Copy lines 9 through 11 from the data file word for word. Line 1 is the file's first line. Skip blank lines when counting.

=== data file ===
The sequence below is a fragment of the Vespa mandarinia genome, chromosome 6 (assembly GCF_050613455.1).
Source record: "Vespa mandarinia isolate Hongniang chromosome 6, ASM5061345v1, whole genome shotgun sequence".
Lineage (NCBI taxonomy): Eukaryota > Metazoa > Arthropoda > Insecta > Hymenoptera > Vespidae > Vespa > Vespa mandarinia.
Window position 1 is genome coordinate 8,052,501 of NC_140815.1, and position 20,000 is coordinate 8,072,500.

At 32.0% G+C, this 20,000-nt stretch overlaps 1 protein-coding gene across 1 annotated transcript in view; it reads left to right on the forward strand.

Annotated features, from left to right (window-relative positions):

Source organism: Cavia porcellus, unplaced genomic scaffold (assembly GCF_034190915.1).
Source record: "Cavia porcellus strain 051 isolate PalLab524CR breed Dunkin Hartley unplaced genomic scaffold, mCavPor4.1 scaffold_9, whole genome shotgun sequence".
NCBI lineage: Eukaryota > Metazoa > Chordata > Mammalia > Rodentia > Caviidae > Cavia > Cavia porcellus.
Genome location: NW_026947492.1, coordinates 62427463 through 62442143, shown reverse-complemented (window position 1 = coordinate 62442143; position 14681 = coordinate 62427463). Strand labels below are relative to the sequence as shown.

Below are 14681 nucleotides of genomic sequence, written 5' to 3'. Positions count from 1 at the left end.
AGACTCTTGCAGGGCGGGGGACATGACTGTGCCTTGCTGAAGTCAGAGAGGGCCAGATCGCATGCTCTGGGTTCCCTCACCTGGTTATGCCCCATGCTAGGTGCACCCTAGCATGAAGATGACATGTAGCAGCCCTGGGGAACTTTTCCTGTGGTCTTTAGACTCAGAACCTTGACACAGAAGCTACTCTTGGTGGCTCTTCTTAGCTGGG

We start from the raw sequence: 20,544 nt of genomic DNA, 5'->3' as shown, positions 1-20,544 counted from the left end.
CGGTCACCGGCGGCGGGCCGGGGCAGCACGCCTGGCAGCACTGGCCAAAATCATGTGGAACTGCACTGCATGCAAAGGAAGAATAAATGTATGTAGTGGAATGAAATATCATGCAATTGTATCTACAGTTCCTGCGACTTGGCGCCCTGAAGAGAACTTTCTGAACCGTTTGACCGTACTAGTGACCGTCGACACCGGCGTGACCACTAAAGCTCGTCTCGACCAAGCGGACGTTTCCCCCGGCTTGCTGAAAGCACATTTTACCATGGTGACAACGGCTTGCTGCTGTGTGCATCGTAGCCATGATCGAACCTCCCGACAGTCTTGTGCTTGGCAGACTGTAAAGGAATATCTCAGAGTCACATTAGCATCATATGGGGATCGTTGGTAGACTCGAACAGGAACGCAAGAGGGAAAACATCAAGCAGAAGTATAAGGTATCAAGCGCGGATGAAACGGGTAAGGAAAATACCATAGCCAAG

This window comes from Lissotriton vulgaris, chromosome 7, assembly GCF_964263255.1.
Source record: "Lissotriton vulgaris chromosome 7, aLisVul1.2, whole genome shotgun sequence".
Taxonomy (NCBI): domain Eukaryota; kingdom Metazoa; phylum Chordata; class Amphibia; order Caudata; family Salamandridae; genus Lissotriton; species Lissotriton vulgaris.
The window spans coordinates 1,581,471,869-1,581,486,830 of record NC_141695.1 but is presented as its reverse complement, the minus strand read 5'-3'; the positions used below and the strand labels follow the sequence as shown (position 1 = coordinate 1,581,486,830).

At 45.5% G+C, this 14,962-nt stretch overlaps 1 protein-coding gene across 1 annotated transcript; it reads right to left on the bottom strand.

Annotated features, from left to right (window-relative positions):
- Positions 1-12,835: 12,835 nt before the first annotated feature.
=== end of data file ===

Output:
NCBI lineage: Eukaryota > Metazoa > Chordata > Mammalia > Rodentia > Caviidae > Cavia > Cavia porcellus.
Genome location: NW_026947492.1, coordinates 62427463 through 62442143, shown reverse-complemented (window position 1 = coordinate 62442143; position 14681 = coordinate 62427463). Strand labels below are relative to the sequence as shown.

Below are 14681 nucleotides of genomic sequence, written 5' to 3'. Positions count from 1 at the left end.